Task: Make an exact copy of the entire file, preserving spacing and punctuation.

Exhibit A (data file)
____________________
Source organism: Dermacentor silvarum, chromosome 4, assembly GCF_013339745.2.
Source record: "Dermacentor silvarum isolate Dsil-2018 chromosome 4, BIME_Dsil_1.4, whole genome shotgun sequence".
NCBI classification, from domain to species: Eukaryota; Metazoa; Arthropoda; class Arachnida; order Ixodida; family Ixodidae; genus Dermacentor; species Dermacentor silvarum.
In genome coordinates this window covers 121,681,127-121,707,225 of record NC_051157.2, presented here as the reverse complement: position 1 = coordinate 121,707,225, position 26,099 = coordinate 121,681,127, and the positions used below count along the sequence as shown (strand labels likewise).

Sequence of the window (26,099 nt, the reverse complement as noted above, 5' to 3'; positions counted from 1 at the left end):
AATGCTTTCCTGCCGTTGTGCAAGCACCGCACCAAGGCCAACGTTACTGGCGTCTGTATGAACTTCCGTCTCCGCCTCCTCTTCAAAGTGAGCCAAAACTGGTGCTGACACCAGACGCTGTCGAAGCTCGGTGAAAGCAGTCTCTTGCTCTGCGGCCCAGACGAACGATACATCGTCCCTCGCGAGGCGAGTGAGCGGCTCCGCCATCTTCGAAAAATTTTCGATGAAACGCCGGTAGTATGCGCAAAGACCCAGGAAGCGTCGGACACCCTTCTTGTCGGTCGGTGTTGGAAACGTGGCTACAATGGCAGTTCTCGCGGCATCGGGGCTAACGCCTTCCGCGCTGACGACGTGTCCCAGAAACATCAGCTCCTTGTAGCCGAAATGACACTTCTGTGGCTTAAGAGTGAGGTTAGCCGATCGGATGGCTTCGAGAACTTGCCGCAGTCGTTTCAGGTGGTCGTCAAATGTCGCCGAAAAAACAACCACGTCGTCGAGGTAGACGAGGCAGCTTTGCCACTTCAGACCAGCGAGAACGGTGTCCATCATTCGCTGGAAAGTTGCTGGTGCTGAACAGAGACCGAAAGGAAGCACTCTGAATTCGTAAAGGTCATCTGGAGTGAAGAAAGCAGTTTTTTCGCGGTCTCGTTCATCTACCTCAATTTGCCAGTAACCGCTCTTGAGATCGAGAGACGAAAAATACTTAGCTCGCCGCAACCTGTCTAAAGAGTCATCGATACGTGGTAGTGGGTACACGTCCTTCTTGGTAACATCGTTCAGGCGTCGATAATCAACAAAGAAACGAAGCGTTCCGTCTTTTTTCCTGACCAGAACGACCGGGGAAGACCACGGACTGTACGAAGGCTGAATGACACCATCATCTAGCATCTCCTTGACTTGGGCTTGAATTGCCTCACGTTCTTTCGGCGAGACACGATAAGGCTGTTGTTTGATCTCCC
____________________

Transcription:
Source organism: Dermacentor silvarum, chromosome 4, assembly GCF_013339745.2.
Source record: "Dermacentor silvarum isolate Dsil-2018 chromosome 4, BIME_Dsil_1.4, whole genome shotgun sequence".
NCBI classification, from domain to species: Eukaryota; Metazoa; Arthropoda; class Arachnida; order Ixodida; family Ixodidae; genus Dermacentor; species Dermacentor silvarum.
In genome coordinates this window covers 121,681,127-121,707,225 of record NC_051157.2, presented here as the reverse complement: position 1 = coordinate 121,707,225, position 26,099 = coordinate 121,681,127, and the positions used below count along the sequence as shown (strand labels likewise).

Sequence of the window (26,099 nt, the reverse complement as noted above, 5' to 3'; positions counted from 1 at the left end):
AATGCTTTCCTGCCGTTGTGCAAGCACCGCACCAAGGCCAACGTTACTGGCGTCTGTATGAACTTCCGTCTCCGCCTCCTCTTCAAAGTGAGCCAAAACTGGTGCTGACACCAGACGCTGTCGAAGCTCGGTGAAAGCAGTCTCTTGCTCTGCGGCCCAGACGAACGATACATCGTCCCTCGCGAGGCGAGTGAGCGGCTCCGCCATCTTCGAAAAATTTTCGATGAAACGCCGGTAGTATGCGCAAAGACCCAGGAAGCGTCGGACACCCTTCTTGTCGGTCGGTGTTGGAAACGTGGCTACAATGGCAGTTCTCGCGGCATCGGGGCTAACGCCTTCCGCGCTGACGACGTGTCCCAGAAACATCAGCTCCTTGTAGCCGAAATGACACTTCTGTGGCTTAAGAGTGAGGTTAGCCGATCGGATGGCTTCGAGAACTTGCCGCAGTCGTTTCAGGTGGTCGTCAAATGTCGCCGAAAAAACAACCACGTCGTCGAGGTAGACGAGGCAGCTTTGCCACTTCAGACCAGCGAGAACGGTGTCCATCATTCGCTGGAAAGTTGCTGGTGCTGAACAGAGACCGAAAGGAAGCACTCTGAATTCGTAAAGGTCATCTGGAGTGAAGAAAGCAGTTTTTTCGCGGTCTCGTTCATCTACCTCAATTTGCCAGTAACCGCTCTTGAGATCGAGAGACGAAAAATACTTAGCTCGCCGCAACCTGTCTAAAGAGTCATCGATACGTGGTAGTGGGTACACGTCCTTCTTGGTAACATCGTTCAGGCGTCGATAATCAACAAAGAAACGAAGCGTTCCGTCTTTTTTCCTGACCAGAACGACCGGGGAAGACCACGGACTGTACGAAGGCTGAATGACACCATCATCTAGCATCTCCTTGACTTGGGCTTGAATTGCCTCACGTTCTTTCGGCGAGACACGATAAGGCTGTTGTTTGATCTCCC